3-See: Anna Coote and Polly Pattullo, Power and Prejudice: Women and Politics (London: Weidenfeld and Nicolson, 1990); Elaine Showalter, “Towards a Feminist Poetics” in Modern Literary Theory ed. Philip Rice and Patricia Waugh (London: Edward Arnold, 1989), pp. 92-102; H. Eisenstein, Contemporary Feminist Thought (London: Unwin, 1984); Jacques Derrida, Writing and Difference trans. Alan Bass (Chicago: University of Chicago Press, 1978); Julia Kristeva, “A Question of Subjectivity: An Interview” in Women’s Review, no.12, pp. 19-21; M. Humm, Feminist Criticism: Women as Contemporary Critics (Sussex: Harvester, 1986); R. Brunt and C. Rowan, Feminism, Culture and Politics (London: Lawrence and Wishart, 1982).

4-Literary criticism as interpretation, historiography, the prefatory introduction or the book review are other modes of rewriting that operate within constraints, such as those of patronage, poetics, the universe of discourse and the natural language in which they are written and, in the case of translation, especially, the original work itself. See: Andre Lefevere, “Why Waste Our Time on Rewrites? The Trouble with Interpretation and the Role of Rewriting in an ‘Alternative Paradigm’” in The Manipulation of Literature: Studies in Literary Translation ed. Theo Hermans (London: Croom Helm, 1985).

5-Susan Bassnett and Andre Lefevere, ed. Translation, History and Culture (London: Pinter Publishers, 1990), p.IX. Further reference to this work will be given after quotations in the text, by mentioning its title, 'Translation, History and Culture'.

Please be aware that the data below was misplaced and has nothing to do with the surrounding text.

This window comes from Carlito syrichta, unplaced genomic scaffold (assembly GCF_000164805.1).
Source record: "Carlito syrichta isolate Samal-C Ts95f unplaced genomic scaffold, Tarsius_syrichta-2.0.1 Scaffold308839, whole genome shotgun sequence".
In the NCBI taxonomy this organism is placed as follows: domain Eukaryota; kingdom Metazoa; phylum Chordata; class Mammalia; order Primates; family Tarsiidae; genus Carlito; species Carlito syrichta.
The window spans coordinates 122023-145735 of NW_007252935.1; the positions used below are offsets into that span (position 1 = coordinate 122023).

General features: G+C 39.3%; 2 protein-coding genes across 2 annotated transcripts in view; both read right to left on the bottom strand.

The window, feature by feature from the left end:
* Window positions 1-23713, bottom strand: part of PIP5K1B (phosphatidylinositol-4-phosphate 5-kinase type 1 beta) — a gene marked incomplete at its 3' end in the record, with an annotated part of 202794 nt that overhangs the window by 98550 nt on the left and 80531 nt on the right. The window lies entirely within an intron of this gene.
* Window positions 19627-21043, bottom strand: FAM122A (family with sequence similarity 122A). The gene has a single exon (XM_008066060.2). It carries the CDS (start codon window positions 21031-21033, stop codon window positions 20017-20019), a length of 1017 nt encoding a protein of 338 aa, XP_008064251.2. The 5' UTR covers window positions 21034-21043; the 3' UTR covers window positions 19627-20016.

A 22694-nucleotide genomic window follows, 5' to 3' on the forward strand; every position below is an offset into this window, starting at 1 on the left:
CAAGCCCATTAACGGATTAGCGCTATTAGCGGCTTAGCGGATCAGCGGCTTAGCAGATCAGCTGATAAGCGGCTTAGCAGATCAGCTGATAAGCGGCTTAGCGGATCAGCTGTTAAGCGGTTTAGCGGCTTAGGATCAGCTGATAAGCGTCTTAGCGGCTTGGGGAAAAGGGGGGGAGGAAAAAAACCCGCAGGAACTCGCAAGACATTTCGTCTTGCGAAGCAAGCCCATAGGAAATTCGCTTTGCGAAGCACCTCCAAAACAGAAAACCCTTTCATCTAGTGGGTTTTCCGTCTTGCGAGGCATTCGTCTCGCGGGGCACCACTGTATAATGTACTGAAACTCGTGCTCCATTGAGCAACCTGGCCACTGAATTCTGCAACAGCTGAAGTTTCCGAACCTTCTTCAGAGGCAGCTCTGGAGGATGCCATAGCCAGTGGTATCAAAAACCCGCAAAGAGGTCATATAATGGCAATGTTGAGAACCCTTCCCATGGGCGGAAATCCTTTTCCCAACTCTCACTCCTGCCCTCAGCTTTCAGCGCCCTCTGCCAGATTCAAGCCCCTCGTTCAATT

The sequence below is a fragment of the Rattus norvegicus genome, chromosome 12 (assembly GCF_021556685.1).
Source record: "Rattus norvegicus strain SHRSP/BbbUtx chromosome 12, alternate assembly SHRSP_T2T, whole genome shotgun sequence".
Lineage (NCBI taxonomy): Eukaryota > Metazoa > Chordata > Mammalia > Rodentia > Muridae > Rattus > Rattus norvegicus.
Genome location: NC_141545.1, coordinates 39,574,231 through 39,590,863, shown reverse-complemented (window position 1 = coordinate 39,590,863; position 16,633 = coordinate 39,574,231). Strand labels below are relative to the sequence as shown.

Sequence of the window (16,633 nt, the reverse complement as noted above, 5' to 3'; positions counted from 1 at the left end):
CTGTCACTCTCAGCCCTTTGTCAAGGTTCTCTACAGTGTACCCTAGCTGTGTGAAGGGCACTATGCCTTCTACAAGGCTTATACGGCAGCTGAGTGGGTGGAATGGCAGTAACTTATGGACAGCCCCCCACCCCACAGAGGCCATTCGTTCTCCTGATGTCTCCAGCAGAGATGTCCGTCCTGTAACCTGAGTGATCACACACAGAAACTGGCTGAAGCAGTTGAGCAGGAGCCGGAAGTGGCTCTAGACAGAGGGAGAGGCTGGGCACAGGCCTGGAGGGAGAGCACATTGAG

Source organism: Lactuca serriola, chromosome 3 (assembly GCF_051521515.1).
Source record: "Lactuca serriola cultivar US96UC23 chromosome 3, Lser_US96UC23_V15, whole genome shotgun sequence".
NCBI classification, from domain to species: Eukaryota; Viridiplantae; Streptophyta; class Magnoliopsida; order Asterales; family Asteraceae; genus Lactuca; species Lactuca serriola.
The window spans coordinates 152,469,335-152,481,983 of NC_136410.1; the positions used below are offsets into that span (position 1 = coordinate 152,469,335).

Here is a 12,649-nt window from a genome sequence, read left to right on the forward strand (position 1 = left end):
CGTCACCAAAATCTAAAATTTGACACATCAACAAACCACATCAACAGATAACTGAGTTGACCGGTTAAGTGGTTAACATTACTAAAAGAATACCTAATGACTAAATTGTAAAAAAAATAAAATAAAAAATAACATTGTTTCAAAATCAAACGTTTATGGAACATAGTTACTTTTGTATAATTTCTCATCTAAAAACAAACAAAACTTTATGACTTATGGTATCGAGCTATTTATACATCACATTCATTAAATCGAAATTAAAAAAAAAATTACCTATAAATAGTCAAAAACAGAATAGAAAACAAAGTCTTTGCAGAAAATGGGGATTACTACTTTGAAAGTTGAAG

6-Susan Bassnett, Comparative Literature: A Critical Introduction (Oxford: Blackwell, 1993). Further reference to this work will be given after quotations in the texts, by mentioning its shortened title, 'Comparative Literature'.

7-It is a commercial map, but it may be evidence of thought patterns which are themselves the product of factors that have little to do with the geographical purpose of the maps. As Susan Bassnett observes ‘The Independent map offers a new enlarged version of Europe. This Europe does not stop at the Black Sea, the point generally regarded as the most easterly boundary in the twentieth century. Previous boundaries had been many and varied, depending on political as well as on linguistic criteria. The new Europe stretches out round the edges of the Black Sea, northwards through Georgia, southwards through Turkey, round and across to the Turkic republic of Azerbaijan, right over to the Caspian Sea. Suddenly Europe has stretched, changed direction, moved thousands of miles into what was once Asia. What are we meant to read into this revision of geographical, ethnic, religious and political boundaries? Are we to assume that because the former Soviet union was classified as a European state, now that it has ceased to exist its component parts are de facto part of Europe too? (though not all the component parts, by any means). Do the map-makers see the conferral of European status as a positive attribute? Are EEC states looking hungrily towards the natural resources said to lie beneath the soil of what were once termed Central Asian states?